Prosecutors on Wednesday abruptly dropped the charges against three men accused of stealing handwritten Eagles lyrics from Don Henley after the bandleader reportedly failed to disclose thousands of pages of evidence on time.

The news came to light after Henley waived his attorney-client privilege, thus granting prosecutors access to 6,000 pages of previously undisclosed materials, including emails between Henley, Eagles manager Irving Azoff and their legal team. Assistant District Attorney Aaron Ginandes wrote in a letter to the court that the defense should have had an opportunity to cross-examine the prosecution about these materials.

"It is now clear that both witnesses and their lawyers, two of which also shielded themselves from thorough and complete cross-examination by relying on Mr. Henley’s invocation, used the privilege to obfuscate and hide information that they believed would be damaging to their position that the lyric sheets were stolen," Justice Curtis Farber said Wednesday, according to Rolling Stone. "This is a basic confrontation violation.”

Henley's lawyer, Daniel M. Petrocelli, told the publication: “The attorney-client privilege is a foundational guardrail in our justice system, and rarely, if ever, should you have to forsake it to prosecute or defend a case. As the victim in this case, Mr. Henley has once again been victimized by this unjust outcome. He will pursue all his rights in the civil courts.”

READ MORERanking All 22 Don Henley Eagles Songs From the '70s

Who Was Charged in the Eagles Stolen Lyrics Case?

Three men — rare books collector Glenn Horowitz, former Roll & Roll Hall of Fame curator Craig Inciardi and rock auctioneer Edward Kosinski — were all named as defendants in the criminal case, which went to trial last month.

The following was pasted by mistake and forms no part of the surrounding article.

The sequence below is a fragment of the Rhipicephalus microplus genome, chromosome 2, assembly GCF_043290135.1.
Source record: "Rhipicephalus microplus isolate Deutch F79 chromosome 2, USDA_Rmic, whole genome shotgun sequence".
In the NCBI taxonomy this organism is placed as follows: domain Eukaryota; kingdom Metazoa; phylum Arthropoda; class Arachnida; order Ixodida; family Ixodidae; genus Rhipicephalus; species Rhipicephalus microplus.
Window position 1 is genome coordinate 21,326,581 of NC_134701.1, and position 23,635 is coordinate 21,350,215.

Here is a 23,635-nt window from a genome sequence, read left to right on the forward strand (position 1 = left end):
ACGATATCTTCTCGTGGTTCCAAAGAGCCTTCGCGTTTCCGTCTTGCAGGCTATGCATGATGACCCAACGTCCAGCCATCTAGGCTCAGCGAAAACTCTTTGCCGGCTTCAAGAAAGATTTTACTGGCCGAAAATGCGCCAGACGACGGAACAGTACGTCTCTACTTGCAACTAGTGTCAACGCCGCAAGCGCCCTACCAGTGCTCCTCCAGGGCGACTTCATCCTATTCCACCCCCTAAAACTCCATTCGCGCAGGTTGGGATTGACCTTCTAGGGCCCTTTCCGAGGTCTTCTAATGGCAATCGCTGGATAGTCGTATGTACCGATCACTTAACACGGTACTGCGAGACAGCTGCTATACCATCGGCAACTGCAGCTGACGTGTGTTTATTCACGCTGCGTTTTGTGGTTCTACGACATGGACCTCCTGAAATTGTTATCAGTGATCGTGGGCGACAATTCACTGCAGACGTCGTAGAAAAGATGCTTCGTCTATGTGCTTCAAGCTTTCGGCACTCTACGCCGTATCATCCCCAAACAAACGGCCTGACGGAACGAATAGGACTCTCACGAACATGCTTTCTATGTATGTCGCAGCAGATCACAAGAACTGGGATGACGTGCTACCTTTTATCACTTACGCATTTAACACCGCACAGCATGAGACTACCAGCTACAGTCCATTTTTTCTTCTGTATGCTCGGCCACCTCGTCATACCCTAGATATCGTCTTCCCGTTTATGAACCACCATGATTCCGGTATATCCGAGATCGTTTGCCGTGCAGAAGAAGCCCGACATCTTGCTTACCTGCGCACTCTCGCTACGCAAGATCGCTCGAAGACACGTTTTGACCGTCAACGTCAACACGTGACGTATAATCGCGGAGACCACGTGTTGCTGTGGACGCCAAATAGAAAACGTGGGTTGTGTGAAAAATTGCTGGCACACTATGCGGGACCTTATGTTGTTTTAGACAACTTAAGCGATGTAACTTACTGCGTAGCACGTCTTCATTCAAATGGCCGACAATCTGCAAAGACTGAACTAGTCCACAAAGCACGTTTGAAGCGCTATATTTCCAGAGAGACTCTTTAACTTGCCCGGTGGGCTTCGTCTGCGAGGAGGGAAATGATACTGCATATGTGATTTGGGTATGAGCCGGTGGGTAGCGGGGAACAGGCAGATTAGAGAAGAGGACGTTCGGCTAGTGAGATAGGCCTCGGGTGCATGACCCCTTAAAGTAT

They were each charged with one count of conspiracy in the fourth degree, which carries a maximum sentence of four years in prison. Horowitz was separately charged with first-degree attempted criminal possession of stolen property, as well as two counts of hindering prosecution. Inciardi and Kosinski were also charged with first-degree counts of criminal possession.

All three men were accused of conspiring to sell nearly 100 pages of allegedly stolen Eagles lyrics and Henley’s handwritten notes from the Hotel California album, which were collectively valued at over $1 million. Henley testified three times in a Manhattan court last month, revealing that he bought back some of the pages in 2012 but declined to do so when more pages surfaced in 2014 and 2016.

"I'd already been extorted once," Henley said during the first day of testimony. "I wasn't going to do it again."

The focus shifted several times to Henley’s drug use in the ’70s, as well as his conviction following a teen escort's overdose at his home in 1980. Henley called the latter topic a “sideshow” and claimed that "sex, drugs and rock 'n' roll is not regulatory," adding: "I was always lucid when I did business."

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Gallery Credit: Nick DeRiso

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